Canada expands ballast water restrictions to reduce invasive species spread

Canada expands ballast water restrictions to reduce invasive species spread
June 24, 2021 Michigan Radio

By Lester Graham, Michigan Radio

The Great Lakes News Collaborative includes Bridge Michigan; Circle of Blue; Great Lakes Now at Detroit Public Television; and Michigan Radio, Michigan’s NPR News Leader; who work together to bring audiences news and information about the impact of climate change, pollution, and aging infrastructure on the Great Lakes and drinking water. This independent journalism is supported by the Charles Stewart Mott Foundation. Find all the work HERE.

Canada is expanding its rules for ballast water in ships. The Canadian Minister of Transport outlined the new regulations intended to prevent the further spread of invasive species in Canada.

Ballast water helps keep ships level by pumping it in or out of the ship when loading and unloading. Doing that also can suck up invasive species such as quagga and zebra mussels and then spread them to the next port.

“The new ballast water regulations will limit the introduction and spread of these species by vessels while protecting Canada’s biodiversity,” said Omar Alghabra, Minister of Transport, according to a release.

The rules require all Canadian ships and all ships visiting Canadian ports to treat ballast water. That includes so-called “lakers.” They are ships which only haul cargo within the Great Lakes.

U.S. Environmental Protection Agency ballast rules exempt “lakers” from treating ballast water, only requiring ocean-going vessels to manage ballast water.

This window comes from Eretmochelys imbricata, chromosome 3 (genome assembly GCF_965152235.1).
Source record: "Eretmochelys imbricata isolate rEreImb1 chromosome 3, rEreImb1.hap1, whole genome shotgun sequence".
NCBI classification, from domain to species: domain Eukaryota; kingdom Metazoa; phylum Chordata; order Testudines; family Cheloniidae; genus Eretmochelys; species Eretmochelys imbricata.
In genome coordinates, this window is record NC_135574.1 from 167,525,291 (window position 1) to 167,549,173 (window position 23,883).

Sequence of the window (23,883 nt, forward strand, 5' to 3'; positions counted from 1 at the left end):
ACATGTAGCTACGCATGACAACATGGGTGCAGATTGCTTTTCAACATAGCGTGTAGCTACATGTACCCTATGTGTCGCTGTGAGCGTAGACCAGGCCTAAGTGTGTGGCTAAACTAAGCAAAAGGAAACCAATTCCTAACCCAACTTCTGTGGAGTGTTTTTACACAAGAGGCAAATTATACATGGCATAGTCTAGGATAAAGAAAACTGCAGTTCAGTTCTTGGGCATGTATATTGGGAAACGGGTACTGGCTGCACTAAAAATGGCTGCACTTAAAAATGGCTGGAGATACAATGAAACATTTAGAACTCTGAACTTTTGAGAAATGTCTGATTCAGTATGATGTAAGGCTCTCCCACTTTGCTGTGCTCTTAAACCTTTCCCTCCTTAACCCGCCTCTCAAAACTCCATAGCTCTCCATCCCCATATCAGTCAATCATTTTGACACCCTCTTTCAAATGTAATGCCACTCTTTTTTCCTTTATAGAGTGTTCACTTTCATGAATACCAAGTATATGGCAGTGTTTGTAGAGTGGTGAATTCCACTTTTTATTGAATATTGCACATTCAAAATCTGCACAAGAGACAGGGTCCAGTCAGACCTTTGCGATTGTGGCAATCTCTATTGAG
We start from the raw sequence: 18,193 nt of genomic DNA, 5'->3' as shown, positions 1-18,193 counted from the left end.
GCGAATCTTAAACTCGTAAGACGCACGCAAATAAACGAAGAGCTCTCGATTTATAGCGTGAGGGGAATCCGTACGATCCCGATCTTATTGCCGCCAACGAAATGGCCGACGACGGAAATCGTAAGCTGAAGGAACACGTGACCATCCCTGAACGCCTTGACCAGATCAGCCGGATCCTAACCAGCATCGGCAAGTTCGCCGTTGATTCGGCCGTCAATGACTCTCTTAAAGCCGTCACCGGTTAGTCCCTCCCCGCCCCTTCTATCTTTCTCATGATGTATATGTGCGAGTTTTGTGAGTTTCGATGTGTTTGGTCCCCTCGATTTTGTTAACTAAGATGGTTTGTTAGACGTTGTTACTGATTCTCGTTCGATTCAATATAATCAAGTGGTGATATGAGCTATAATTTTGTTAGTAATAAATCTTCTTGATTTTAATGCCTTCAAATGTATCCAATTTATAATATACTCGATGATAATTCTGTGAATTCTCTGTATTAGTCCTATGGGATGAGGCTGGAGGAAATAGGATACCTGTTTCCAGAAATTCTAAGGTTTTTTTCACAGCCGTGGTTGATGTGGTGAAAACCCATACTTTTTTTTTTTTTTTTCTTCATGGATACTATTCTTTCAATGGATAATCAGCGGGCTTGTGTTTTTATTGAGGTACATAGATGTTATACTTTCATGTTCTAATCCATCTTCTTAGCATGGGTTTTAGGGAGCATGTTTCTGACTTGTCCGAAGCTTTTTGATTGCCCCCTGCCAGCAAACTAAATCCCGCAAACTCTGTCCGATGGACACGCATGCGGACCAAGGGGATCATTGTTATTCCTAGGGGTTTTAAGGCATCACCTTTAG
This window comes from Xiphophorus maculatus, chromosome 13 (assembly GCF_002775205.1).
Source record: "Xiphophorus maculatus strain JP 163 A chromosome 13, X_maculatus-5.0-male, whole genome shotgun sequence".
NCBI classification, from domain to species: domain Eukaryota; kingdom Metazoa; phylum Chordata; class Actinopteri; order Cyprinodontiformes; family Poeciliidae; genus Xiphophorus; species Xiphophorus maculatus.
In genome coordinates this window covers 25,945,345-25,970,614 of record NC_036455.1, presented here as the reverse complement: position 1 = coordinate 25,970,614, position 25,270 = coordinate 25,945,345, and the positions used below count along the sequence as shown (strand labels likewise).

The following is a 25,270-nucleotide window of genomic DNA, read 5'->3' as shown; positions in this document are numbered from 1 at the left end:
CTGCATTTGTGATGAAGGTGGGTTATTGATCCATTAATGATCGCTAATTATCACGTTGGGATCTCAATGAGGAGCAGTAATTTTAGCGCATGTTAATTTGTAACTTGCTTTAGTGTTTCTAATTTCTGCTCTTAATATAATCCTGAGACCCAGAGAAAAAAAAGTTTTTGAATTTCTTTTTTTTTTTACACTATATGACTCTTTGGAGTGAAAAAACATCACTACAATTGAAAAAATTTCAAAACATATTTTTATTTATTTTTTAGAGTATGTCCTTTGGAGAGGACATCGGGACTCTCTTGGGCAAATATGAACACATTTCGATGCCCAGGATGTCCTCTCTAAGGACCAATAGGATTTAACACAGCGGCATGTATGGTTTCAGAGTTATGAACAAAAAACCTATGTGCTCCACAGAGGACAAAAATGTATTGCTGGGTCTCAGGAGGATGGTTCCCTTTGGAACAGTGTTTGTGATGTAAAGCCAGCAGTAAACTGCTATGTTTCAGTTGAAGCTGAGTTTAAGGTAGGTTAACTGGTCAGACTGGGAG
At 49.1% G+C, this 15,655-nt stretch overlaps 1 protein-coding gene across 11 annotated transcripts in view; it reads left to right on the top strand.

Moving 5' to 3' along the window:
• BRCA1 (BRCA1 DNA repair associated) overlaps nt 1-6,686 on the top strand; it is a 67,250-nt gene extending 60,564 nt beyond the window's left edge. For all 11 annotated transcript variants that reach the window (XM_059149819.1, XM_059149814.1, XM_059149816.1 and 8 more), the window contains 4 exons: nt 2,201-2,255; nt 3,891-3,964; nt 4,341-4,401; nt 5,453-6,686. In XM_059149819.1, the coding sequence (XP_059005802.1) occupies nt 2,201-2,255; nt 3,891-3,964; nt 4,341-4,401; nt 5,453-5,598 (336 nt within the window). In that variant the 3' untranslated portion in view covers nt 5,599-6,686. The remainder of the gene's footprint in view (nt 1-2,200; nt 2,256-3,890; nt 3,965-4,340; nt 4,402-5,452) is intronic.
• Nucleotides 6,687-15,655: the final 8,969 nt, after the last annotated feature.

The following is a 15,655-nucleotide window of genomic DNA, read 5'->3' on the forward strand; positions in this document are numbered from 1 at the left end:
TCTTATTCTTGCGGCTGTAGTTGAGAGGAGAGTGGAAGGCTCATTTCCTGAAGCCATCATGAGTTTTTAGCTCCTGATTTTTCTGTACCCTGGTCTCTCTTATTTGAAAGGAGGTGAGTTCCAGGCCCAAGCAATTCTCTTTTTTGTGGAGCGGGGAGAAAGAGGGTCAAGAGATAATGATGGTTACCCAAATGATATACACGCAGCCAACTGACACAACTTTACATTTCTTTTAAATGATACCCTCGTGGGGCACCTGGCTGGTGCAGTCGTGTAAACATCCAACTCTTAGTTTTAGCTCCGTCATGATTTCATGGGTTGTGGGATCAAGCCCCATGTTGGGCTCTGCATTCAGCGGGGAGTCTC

“We’re excited to see that Canada has decided to regulate “lakers” (which) can move invasive species from lake to lake,” said Molly Flanagan with the environmental group Alliance for the Great Lakes.

Canadian officials say the move will cut the spread of invasive species in Canadian ports by an estimated 82% by 2030.

“I think Canada is really looking at what is needed in order to protect the Great Lakes and I hope that EPA is going to follow suit,” Flanagan said.

Canadian officials concede it’s a cost to the shipping companies, but note the total cost to upgrade ships is estimated to be about $227 million (U.S) and will save about $800 million in invasive species damage to fishing, infrastructure, and the environment in Canada.

Catch more news on Great Lakes Now:

Great Lakes freighters may have to treat ballast water

Early Detection: When it comes to Great Lakes invasives, prevention is the only cure

Least Wanted: Potential Great Lakes invasive species are little known but still a big problem

Featured image: One of the lakers, bulk cargo ships that travel only within the Great Lakes system.
(Photo Credit: Lester Graham/Michigan Radio)


Leave a reply

Your email address will not be published. Required fields are marked *